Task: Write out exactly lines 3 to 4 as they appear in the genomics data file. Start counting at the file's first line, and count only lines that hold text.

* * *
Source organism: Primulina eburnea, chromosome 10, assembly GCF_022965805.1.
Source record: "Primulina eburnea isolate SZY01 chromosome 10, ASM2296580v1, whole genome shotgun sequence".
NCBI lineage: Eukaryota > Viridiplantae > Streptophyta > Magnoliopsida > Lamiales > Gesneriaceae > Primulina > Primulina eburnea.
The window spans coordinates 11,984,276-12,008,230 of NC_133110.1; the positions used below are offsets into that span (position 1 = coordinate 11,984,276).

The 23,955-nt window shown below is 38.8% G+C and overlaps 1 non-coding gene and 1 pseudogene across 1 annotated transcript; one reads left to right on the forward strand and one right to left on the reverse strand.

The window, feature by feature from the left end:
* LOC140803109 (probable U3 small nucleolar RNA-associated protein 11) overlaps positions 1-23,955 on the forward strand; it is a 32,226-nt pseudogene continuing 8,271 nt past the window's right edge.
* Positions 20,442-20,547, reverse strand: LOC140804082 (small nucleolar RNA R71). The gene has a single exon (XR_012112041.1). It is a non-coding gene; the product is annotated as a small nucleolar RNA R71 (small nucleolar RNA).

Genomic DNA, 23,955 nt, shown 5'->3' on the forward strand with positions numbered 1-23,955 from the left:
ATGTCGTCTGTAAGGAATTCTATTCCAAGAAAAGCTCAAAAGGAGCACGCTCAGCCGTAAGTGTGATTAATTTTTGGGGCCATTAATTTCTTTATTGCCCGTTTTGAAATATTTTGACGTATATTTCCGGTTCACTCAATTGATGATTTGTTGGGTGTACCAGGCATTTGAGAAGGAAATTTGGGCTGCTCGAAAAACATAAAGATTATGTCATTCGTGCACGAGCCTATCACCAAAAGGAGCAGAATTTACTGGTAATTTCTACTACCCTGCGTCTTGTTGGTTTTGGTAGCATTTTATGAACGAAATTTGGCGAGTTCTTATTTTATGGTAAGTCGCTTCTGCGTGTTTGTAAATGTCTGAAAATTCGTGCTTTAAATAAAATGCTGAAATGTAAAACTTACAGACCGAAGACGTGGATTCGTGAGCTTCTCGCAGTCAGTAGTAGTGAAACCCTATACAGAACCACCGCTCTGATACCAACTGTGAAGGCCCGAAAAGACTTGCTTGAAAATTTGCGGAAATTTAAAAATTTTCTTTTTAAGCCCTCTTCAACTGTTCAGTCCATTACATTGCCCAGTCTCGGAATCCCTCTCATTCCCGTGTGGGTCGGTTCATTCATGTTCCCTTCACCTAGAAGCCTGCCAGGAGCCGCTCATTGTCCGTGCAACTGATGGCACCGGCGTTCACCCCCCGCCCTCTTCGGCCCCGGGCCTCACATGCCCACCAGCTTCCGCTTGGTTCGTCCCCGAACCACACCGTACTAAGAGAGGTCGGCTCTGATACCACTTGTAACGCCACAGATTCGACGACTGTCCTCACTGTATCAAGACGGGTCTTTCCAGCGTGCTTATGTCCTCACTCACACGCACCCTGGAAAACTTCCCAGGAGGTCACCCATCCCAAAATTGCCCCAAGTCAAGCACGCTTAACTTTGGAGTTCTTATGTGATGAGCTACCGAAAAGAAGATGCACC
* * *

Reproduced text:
NCBI lineage: Eukaryota > Viridiplantae > Streptophyta > Magnoliopsida > Lamiales > Gesneriaceae > Primulina > Primulina eburnea.
The window spans coordinates 11,984,276-12,008,230 of NC_133110.1; the positions used below are offsets into that span (position 1 = coordinate 11,984,276).